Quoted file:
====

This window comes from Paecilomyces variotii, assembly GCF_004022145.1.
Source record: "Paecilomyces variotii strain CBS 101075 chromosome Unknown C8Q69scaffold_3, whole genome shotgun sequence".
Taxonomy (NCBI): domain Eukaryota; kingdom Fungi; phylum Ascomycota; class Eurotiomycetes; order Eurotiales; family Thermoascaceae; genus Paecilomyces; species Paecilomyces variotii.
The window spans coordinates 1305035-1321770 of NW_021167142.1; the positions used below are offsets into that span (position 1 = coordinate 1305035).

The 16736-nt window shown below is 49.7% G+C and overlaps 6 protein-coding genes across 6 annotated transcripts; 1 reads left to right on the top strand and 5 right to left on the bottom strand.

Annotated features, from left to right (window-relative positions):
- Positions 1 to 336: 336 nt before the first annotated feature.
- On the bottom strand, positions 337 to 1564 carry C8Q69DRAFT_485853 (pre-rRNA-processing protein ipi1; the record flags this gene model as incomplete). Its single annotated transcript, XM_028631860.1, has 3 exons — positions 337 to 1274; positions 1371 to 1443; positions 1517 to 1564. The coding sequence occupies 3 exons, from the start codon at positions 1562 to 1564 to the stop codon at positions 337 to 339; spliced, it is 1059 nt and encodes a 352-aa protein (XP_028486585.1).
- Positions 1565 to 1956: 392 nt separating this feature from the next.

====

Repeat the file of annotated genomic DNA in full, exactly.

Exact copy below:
This window comes from Paecilomyces variotii, assembly GCF_004022145.1.
Source record: "Paecilomyces variotii strain CBS 101075 chromosome Unknown C8Q69scaffold_3, whole genome shotgun sequence".
Taxonomy (NCBI): domain Eukaryota; kingdom Fungi; phylum Ascomycota; class Eurotiomycetes; order Eurotiales; family Thermoascaceae; genus Paecilomyces; species Paecilomyces variotii.
The window spans coordinates 1305035-1321770 of NW_021167142.1; the positions used below are offsets into that span (position 1 = coordinate 1305035).

The 16736-nt window shown below is 49.7% G+C and overlaps 6 protein-coding genes across 6 annotated transcripts; 1 reads left to right on the top strand and 5 right to left on the bottom strand.

Annotated features, from left to right (window-relative positions):
- Positions 1 to 336: 336 nt before the first annotated feature.
- On the bottom strand, positions 337 to 1564 carry C8Q69DRAFT_485853 (pre-rRNA-processing protein ipi1; the record flags this gene model as incomplete). Its single annotated transcript, XM_028631860.1, has 3 exons — positions 337 to 1274; positions 1371 to 1443; positions 1517 to 1564. The coding sequence occupies 3 exons, from the start codon at positions 1562 to 1564 to the stop codon at positions 337 to 339; spliced, it is 1059 nt and encodes a 352-aa protein (XP_028486585.1).
- Positions 1565 to 1956: 392 nt separating this feature from the next.